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#4

Re: Springtime Bird Feeding

04/01/2011 7:43 AM

I am sceptical about the findings.

I think that it is more important to put out the CORRECT type of foods and not to put stuff out that might harm say the chicks during breeding times......

I will wait and see what the final results are before possibly taking any further action.....

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#5

Re: Springtime Bird Feeding

04/01/2011 8:20 AM

I usual do my feeding in late winter early spring and again in late fall early winter to catch the migrators. Usually doing that period of time food is in short supply. So I put out food that is high in fat and protein. Once a week I put it out, it lasts until I don't see any more warblers around.

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#6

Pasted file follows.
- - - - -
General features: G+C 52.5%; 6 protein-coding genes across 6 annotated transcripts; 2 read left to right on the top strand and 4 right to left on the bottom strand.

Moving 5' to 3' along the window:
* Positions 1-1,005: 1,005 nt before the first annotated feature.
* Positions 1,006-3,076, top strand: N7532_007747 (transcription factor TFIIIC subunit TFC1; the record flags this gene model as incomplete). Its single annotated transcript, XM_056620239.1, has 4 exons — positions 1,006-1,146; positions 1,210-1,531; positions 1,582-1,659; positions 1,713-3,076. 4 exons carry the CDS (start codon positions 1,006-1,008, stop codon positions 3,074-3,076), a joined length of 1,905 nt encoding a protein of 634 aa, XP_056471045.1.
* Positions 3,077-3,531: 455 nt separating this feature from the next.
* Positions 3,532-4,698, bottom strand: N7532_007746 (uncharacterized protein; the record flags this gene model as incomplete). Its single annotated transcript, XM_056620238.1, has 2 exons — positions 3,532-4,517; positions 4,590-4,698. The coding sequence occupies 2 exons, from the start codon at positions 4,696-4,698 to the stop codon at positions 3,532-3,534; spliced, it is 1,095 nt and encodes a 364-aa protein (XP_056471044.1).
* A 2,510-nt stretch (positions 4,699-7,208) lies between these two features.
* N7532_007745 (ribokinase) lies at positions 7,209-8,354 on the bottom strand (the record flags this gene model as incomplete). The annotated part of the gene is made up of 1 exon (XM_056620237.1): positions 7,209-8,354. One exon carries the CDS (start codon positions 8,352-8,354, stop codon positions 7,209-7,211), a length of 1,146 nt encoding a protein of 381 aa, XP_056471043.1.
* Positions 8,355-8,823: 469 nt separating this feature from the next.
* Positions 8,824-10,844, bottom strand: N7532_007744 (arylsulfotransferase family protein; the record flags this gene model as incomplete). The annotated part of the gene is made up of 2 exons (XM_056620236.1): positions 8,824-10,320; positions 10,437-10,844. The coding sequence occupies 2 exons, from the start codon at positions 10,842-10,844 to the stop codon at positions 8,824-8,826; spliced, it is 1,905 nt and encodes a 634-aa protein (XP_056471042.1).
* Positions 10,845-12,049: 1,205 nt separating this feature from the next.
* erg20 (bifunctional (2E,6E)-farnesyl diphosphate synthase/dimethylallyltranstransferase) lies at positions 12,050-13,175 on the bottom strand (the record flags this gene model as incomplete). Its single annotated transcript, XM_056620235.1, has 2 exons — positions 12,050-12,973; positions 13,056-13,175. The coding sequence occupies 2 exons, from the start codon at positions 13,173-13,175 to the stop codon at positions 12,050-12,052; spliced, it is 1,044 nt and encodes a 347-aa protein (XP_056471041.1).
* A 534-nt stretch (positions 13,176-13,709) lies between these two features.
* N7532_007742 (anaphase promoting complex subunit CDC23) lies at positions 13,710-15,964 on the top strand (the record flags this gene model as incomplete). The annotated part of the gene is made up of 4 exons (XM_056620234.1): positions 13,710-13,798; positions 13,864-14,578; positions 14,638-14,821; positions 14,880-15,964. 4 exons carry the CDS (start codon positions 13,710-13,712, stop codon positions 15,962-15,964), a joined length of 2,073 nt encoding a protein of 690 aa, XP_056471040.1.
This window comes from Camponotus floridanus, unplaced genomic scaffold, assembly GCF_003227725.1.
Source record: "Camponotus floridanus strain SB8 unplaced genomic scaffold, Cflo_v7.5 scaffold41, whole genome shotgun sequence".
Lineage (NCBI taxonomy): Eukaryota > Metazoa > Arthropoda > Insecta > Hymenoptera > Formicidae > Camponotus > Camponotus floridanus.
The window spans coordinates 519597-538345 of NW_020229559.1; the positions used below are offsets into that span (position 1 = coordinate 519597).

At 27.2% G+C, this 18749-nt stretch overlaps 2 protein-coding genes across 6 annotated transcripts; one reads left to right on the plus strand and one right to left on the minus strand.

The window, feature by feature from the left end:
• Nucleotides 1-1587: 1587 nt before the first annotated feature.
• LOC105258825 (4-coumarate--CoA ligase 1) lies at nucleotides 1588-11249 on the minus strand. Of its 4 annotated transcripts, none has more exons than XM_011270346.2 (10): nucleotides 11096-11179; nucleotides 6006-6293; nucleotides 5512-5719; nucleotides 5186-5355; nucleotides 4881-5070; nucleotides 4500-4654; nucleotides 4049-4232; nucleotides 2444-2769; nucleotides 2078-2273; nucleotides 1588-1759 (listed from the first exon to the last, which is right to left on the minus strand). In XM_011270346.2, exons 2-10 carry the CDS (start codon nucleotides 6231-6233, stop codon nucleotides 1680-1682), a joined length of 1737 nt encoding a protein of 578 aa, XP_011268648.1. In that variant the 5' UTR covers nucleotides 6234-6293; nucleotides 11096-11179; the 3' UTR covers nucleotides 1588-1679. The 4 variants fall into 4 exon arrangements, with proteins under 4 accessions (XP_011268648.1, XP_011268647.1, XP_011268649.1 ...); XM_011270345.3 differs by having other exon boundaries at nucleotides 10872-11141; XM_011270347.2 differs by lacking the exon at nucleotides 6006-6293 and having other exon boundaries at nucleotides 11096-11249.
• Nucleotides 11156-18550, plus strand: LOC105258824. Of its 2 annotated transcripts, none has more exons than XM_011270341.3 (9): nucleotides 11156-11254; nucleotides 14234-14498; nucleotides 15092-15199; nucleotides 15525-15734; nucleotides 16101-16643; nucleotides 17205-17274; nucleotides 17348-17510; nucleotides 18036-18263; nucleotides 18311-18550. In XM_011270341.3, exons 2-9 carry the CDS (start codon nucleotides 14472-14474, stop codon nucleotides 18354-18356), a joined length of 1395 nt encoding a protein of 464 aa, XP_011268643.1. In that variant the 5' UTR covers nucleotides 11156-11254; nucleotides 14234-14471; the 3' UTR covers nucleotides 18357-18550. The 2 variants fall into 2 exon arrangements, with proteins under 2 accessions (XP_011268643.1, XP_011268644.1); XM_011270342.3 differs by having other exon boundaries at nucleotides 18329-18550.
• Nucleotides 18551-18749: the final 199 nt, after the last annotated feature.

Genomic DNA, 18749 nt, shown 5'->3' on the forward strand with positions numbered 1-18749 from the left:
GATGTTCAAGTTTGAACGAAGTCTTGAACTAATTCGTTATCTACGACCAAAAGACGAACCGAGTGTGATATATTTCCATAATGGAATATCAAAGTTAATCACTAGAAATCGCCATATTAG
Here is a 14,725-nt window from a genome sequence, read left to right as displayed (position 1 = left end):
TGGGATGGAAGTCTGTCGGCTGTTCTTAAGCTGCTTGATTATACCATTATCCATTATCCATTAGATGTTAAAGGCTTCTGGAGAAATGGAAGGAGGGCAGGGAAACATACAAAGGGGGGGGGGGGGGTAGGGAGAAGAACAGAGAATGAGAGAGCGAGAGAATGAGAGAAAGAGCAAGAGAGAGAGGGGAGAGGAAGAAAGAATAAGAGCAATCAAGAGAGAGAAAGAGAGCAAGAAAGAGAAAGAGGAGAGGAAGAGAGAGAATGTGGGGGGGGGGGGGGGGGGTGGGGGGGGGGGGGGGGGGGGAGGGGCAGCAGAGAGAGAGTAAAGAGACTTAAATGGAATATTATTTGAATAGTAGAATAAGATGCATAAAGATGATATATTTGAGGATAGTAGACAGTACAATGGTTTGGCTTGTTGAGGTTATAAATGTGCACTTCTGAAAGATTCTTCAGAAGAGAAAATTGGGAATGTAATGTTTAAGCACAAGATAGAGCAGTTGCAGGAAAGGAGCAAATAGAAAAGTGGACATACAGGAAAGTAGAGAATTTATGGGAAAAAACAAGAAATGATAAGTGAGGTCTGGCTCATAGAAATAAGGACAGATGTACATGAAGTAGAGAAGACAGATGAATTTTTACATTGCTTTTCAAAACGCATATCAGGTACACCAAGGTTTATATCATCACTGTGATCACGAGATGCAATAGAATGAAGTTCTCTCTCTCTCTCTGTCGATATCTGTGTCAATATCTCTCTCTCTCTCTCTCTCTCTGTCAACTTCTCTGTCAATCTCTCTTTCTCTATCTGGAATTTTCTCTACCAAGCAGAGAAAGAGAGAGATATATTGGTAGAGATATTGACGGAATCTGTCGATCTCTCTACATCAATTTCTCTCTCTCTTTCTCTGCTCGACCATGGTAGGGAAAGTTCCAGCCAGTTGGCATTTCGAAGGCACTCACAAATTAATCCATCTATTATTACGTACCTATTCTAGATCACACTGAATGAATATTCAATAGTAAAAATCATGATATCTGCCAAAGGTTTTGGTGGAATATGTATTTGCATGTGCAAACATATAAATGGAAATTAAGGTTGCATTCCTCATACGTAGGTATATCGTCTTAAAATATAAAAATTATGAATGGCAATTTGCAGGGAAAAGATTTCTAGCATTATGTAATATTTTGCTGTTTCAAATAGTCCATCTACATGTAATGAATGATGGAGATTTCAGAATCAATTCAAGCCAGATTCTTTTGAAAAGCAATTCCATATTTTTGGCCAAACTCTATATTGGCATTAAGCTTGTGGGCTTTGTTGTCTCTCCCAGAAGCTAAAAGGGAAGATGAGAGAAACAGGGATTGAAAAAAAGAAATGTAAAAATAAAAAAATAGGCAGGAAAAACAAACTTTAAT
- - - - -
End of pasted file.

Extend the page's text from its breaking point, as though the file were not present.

Re: Springtime Bird Feeding

04/01/2011 11:19 AM

This news is not particularly new or surprising. Obviously putting out food for birds (in or out of season) will change the way they behave, reproduce, etc. But since we've already plowed under so much of their natural habitat, and engineered so much of the world to suit our human purposes, these 'wild' birds are not really living the life that nature equipped them for. Maybe people feeding birds is the new 'normal'.

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#7
In reply to #6

Re: Springtime Bird Feeding

04/01/2011 11:32 AM

Excellent point!

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#8
In reply to #7

Re: Springtime Bird Feeding

04/01/2011 8:16 PM